Movies & TV
Vintage Film Images
Once I rebuilt LowBrowsing in the summer of 2018, I replaced a lot of unique page banners with ones that tied together an entire section of my site. But, this meant that a lot of my favourite images no longer had a place on the site. Therefore, I have made this page to include some of those photographs. These are among my favourite vintage film images because they are visually striking and tell a story specific to the era of filmmaking in which they emerge.
Jean Gabin from La Bete Humaine (d. Jean Renoir, 1938)
Renoir had a penchant for idealism and often worked on scenarios that had communist undertones. However, La Bete Humaine is one of my favourite films because it shows the raw reality of human nature, and the undeniable effects of passion and happenstance.
Kino-Eye (d. Dziga Vertov, 1924)
Although formalism can become tedious experiments in the materialism of a medium and quite abstracted from the narrative capacities of that medium, Vertov manages to blend narrative and ludic qualities of the film medium in Kino-Eye. The self-reflexive symbol of the human eye juxtaposed with a camera lens reveals the shift from modernism to post-modernism as humans would begin integrating their lives with digital technology.
Andre Bazin with his cat
The prolific film critic and theorist, Andre Bazin, died in 1957 at age 40. It is difficult, if not impossible, to study the first half century of cinema without running into Bazin's work. This image reminds me that Bazin didn't take himself too seriously and kept his rhetoric accessible enough for all cinephiles to access his work and ideas. If only all theorists shared these values.
Cloris Leachman from Kiss Me Deadly (d. Robert Aldrich, 1955)
Kiss Me Deadly is considered by many as the last film noir movie, although it has been debated and Orson Welles's Touch of Evil (1958) is offered as terminus instead. This image of the radioactive Pandora's Box punctuates that era's Cold War psychology and the anxieties regarding nuclear Holocaust. There was something tangible about the fear of atomic war and it transcended narratives that normally wouldn't take up such subject matter.
Virgina Mayo from The Tall Stranger (d. Thomas Carr, 1957)
I think I'm just a sucker for beautiful women with big guns. The film's narrative presents an interesting notion for what would develop for the following half century in film stories: the emergence of the anti-hero. I believe that we have now moved past the anti-hero to the "unhero" (Walter White, Marty Byrde, Dexter Morgan), but the portrayal of the anti-hero usually occludes the significance of the "sheeple" surrounding protagonists. In The Tall Stranger, we see how the anti-hero is a product of the idiots around him.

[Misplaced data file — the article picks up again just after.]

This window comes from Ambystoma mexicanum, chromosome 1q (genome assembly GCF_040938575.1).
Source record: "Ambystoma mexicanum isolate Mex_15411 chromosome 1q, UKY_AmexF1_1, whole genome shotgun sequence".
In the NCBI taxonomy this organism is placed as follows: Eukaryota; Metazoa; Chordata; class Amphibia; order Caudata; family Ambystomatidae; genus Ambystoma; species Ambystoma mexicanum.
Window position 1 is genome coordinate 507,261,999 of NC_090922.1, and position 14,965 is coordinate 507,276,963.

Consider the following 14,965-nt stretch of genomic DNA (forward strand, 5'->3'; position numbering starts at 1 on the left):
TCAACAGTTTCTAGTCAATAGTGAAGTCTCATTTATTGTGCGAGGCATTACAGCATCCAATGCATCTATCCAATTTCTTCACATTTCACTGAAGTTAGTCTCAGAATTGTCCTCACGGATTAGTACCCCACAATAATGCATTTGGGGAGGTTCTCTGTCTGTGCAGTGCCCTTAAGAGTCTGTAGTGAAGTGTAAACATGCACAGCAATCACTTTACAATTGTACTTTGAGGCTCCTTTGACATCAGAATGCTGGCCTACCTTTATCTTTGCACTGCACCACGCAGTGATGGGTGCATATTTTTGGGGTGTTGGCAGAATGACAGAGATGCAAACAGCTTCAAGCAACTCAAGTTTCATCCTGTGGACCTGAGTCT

Mari Torocsik from Korhinta or Merry-go-round (d. Zoltan Fabri, 1956)
Socialist Realism was usually on-the-nose with its propaganda and the disingenuous endeavor of promoting communist economies is cringe-worthy for a rational spectator today. However, Merry-go-round interweaves the agitprop with a sweet love story. Throw in that Fabri played with form in a delightful way, and suddenly the heavy-handed propaganda about collectivist farms recedes to the background. This film may have been the only effective vehicle for communist propaganda in cinema ever.
Buster Keaton from Sherlock Jr. (d. Buster Keaton, 1924)
A gorgeous image from one of the great geniuses of cinema. Buster is like Laocoon wrestling with the serpents and his countenance juxtaposes mania with the sublime. That tarrying between mania and sublime is a quality that epitomises silent film comedy.
Marlene Dietrich from marlene dietrich project (Giuliano Bekor)
Famous glamour photographer, Giuliano Bekor, has produced Dietrich portraits with contemporary aesthetic sensibility. I can't seem to track down details about this photography project but this image is one that I find striking as it reveals the endurance of cinema style and aesthetics forged almost a century ago.
Peter Breck from Shock Corridor (d. Samuel Fuller, 1963)
A lot of filmmaking prior to the mid-60s focused on dishonest portrayals of coupling and family - the relationships were so saccharine that it was the definition of cringe. By the early 60s, the Paramount Decree had been in place long enough that indie filmmakers were producing works that could be taken seriously. Fuller had some very impressive films and he was a Tarantino decades earlier.
Gustaf Grundgens from M (d. Fritz Lang, 1931)
I love that this film was conscientious enough to take the violation of children seriously. Hollywood is so wrapped up in its Pizzagate ways (and always has been) that their producers find it hypocritical to do narratives about the protection of children. In fact, this might be the greatest piece of evidence for the legitimacy of the Pizzagate conspiracy theory.
Francoise Arnoul from Les Amants du Tage (d. Henri Verneuil, 1955)
Framing Arnoul through the porthole has a nice "kino-eye" effect and also plays on a lot of film theory regarding the keyhole effect.